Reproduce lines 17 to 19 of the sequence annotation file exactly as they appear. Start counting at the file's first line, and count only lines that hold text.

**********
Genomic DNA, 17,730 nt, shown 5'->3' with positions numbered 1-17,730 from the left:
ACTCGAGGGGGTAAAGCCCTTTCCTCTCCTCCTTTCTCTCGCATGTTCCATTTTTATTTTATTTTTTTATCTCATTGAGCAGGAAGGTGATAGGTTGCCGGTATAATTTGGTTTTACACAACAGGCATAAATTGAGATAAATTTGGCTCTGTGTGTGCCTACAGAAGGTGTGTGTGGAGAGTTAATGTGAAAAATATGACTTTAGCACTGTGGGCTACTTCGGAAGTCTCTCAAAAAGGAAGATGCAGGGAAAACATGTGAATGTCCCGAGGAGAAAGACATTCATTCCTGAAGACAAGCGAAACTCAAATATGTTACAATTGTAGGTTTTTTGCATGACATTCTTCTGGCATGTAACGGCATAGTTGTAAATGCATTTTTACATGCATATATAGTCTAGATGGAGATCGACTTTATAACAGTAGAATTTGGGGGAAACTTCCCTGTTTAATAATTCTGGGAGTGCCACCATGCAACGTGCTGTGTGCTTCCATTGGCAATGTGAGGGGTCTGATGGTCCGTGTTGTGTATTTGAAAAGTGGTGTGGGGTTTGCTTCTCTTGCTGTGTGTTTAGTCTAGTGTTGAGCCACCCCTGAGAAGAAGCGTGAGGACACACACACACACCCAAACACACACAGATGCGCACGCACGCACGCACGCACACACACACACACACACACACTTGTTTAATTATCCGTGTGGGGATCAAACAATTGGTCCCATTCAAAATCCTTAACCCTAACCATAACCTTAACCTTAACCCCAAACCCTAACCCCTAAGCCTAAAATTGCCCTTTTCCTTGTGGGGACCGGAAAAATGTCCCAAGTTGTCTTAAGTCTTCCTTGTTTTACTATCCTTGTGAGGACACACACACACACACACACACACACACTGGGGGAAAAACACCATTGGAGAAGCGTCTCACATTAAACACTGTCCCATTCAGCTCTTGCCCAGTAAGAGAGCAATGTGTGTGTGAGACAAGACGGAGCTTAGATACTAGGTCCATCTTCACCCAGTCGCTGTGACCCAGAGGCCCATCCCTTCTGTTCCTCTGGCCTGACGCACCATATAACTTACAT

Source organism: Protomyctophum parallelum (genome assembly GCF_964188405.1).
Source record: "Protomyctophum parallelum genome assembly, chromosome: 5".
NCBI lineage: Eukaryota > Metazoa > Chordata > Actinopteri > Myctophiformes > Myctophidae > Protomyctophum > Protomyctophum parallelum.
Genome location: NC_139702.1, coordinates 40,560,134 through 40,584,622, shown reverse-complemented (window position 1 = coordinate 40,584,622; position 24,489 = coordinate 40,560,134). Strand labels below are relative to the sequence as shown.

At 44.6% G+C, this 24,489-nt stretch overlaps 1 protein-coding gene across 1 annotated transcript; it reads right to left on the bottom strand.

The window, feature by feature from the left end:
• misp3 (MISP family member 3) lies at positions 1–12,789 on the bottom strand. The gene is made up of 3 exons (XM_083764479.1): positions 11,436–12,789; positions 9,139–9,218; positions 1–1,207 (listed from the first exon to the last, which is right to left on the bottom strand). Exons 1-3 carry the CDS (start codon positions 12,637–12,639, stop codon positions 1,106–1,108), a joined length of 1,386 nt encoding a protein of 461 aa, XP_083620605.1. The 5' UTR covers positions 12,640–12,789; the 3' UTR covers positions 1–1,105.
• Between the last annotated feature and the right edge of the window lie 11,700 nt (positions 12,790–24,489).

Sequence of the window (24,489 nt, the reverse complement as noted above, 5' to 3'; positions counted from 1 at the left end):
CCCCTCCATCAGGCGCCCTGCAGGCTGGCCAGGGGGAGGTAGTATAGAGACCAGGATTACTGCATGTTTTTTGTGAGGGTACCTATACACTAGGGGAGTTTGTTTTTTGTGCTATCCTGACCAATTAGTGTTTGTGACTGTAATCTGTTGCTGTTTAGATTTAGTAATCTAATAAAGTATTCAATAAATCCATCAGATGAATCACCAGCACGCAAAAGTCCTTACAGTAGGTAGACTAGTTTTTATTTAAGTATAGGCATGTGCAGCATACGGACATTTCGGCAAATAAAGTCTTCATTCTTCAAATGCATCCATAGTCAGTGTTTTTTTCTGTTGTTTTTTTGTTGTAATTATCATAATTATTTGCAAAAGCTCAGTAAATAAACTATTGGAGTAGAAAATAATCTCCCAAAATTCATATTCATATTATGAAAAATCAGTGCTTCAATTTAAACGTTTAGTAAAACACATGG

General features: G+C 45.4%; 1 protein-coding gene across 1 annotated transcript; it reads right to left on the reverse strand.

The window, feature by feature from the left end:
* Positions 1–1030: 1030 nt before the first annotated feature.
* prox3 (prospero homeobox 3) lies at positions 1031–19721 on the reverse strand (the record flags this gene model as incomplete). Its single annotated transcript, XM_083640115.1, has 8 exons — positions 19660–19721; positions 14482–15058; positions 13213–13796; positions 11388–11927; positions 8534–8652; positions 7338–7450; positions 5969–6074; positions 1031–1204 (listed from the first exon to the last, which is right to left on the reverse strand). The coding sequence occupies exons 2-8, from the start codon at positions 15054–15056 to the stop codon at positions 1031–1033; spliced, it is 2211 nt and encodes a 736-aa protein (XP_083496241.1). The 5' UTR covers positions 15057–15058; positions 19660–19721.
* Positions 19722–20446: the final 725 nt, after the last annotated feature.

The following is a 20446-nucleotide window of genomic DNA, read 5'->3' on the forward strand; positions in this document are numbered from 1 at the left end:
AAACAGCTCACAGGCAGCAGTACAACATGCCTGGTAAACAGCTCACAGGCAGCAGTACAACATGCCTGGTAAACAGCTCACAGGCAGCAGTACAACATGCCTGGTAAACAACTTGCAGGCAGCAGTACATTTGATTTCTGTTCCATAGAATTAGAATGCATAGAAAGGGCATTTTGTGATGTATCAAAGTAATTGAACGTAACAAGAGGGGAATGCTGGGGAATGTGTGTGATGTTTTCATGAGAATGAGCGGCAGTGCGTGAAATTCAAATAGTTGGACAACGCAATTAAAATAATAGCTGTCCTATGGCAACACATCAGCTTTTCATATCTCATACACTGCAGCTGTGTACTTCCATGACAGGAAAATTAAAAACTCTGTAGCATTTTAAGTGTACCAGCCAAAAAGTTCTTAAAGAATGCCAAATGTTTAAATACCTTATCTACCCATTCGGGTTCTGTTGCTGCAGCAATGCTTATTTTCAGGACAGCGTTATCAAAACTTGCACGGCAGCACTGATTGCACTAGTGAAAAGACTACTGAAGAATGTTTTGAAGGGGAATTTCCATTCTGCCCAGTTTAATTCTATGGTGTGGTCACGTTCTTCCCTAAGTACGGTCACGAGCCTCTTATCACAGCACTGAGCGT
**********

* Positions 19722–20446: the final 725 nt, after the last annotated feature.

The following is a 20446-nucleotide window of genomic DNA, read 5'->3' on the forward strand; positions in this document are numbered from 1 at the left end:
AAACAGCTCACAGGCAGCAGTACAACATGCCTGGTAAACAGCTCACAGGCAGCAGTACAACATGCCTGGTAAACAGCTCACAGGCAGCAGTACAACATGCCTGGTAAACAACTTGCAGGCAGCAGTACATTTGATTTCTGTTCCATAGAATTAGAATGCATAGAAAGGGCATTTTGTGATGTATCAAAGTAATTGAACGTAACAAGAGGGGAATGCTGGGGAATGTGTGTGATGTTTTCATGAGAATGAGCGGCAGTGCGTGAAATTCAAATAGTTGGACAACGCAATTAAAATAATAGCTGTCCTATGGCAACACATCAGCTTTTCATATCTCATACACTGCAGCTGTGTACTTCCATGACAGGAAAATTAAAAACTCTGTAGCATTTTAAGTGTACCAGCCAAAAAGTTCTTAAAGAATGCCAAATGTTTAAATACCTTATCTACCCATTCGGGTTCTGTTGCTGCAGCAATGCTTATTTTCAGGACAGCGTTATCAAAACTTGCACGGCAGCACTGATTGCACTAGTGAAAAGACTACTGAAGAATGTTTTGAAGGGGAATTTCCATTCTGCCCAGTTTAATTCTATGGTGTGGTCACGTTCTTCCCTAAGTACGGTCACGAGCCTCTTATCACAGCACTGAGCGT